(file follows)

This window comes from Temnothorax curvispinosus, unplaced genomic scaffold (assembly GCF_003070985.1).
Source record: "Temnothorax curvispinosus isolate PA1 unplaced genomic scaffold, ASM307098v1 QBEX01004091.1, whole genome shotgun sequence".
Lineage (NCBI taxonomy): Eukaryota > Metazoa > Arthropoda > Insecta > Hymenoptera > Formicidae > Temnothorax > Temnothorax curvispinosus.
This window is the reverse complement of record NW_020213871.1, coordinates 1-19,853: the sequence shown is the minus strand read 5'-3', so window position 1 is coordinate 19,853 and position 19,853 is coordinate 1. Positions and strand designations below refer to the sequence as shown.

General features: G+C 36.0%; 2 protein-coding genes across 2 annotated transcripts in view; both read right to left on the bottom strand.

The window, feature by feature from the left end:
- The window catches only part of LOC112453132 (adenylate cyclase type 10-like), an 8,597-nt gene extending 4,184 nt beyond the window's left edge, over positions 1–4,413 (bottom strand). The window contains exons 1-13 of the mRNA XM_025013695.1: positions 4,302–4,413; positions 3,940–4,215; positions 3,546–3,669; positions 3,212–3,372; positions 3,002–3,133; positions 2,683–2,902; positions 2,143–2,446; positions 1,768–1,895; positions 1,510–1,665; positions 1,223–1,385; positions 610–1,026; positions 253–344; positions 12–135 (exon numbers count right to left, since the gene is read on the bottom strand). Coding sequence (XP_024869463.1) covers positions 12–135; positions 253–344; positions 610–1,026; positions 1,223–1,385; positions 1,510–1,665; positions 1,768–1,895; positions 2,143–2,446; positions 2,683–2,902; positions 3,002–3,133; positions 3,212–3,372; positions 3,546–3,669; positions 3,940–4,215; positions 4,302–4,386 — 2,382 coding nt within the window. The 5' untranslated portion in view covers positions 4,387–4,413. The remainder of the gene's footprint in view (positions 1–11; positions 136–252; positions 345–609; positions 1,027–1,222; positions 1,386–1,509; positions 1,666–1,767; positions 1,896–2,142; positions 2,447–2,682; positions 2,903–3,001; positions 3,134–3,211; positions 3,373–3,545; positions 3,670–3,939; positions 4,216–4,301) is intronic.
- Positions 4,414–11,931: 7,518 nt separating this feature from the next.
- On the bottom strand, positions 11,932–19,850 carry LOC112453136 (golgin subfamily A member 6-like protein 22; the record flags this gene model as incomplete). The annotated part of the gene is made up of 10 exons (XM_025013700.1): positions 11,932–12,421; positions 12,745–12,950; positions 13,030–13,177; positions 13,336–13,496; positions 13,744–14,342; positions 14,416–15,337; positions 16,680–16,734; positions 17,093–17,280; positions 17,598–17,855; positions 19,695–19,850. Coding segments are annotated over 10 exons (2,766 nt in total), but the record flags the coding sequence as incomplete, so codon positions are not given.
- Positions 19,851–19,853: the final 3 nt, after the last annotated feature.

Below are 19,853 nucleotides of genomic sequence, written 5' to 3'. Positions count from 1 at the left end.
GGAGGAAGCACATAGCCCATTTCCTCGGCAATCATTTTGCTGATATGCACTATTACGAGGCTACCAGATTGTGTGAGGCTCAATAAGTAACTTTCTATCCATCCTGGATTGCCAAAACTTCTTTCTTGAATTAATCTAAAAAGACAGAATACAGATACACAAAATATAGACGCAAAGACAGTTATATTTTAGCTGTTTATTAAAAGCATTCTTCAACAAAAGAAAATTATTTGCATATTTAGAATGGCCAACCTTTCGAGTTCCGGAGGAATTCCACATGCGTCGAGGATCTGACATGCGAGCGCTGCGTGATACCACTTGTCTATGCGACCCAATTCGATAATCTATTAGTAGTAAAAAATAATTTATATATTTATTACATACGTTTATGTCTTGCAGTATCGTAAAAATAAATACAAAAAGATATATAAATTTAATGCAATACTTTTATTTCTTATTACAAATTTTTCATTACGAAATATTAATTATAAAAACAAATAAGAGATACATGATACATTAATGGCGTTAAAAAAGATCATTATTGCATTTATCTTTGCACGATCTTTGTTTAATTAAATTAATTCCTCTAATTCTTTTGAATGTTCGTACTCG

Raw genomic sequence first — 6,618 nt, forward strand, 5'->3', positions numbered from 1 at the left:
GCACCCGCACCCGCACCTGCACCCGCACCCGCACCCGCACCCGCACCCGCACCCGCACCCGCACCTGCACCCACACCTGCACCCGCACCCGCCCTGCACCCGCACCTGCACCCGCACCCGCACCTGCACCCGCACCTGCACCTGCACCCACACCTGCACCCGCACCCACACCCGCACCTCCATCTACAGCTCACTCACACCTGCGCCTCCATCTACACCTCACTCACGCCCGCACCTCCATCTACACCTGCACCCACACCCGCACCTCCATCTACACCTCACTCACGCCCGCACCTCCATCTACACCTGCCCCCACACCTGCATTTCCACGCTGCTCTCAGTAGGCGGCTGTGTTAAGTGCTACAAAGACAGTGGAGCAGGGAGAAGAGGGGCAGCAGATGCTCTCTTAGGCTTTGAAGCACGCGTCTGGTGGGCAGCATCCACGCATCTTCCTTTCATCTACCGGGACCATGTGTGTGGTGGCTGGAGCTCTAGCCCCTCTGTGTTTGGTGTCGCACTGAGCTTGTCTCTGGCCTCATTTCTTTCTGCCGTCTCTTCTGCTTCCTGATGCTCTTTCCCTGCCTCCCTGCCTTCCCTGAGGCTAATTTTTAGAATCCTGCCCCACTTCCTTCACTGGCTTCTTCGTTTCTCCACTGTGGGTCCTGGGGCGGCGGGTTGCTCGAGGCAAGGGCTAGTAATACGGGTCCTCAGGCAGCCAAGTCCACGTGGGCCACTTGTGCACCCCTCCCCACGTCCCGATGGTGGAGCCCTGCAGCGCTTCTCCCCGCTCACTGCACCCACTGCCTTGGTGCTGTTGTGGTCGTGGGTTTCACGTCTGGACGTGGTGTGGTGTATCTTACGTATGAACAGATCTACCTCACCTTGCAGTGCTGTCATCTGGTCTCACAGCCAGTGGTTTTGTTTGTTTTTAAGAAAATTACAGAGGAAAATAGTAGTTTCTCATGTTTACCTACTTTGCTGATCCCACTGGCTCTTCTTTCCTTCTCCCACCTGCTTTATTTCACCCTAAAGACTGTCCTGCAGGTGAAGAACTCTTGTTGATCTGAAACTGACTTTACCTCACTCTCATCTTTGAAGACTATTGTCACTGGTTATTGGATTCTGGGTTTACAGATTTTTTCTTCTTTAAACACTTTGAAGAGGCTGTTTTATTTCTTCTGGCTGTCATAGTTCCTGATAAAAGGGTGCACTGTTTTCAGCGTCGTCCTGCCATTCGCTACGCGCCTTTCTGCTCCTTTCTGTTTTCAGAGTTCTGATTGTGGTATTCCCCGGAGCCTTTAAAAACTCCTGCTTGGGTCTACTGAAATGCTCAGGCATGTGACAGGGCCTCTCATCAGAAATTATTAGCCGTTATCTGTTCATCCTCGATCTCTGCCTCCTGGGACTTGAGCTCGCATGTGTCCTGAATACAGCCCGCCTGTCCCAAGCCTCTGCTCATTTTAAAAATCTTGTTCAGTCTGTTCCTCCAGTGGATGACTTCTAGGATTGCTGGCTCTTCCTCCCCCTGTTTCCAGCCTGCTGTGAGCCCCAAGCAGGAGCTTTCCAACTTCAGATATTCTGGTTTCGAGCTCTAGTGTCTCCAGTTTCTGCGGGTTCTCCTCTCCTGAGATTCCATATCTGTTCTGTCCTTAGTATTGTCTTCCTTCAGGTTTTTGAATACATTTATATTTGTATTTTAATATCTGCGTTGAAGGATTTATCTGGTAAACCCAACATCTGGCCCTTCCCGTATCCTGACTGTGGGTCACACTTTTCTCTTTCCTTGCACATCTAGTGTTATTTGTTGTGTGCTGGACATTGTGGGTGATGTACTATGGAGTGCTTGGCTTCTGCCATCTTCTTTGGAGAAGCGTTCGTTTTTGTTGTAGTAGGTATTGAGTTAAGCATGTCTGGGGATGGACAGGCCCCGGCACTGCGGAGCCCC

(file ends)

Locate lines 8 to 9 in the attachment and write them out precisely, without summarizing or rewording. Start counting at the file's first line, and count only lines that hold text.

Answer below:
- Positions 4,414–11,931: 7,518 nt separating this feature from the next.
- On the bottom strand, positions 11,932–19,850 carry LOC112453136 (golgin subfamily A member 6-like protein 22; the record flags this gene model as incomplete). The annotated part of the gene is made up of 10 exons (XM_025013700.1): positions 11,932–12,421; positions 12,745–12,950; positions 13,030–13,177; positions 13,336–13,496; positions 13,744–14,342; positions 14,416–15,337; positions 16,680–16,734; positions 17,093–17,280; positions 17,598–17,855; positions 19,695–19,850. Coding segments are annotated over 10 exons (2,766 nt in total), but the record flags the coding sequence as incomplete, so codon positions are not given.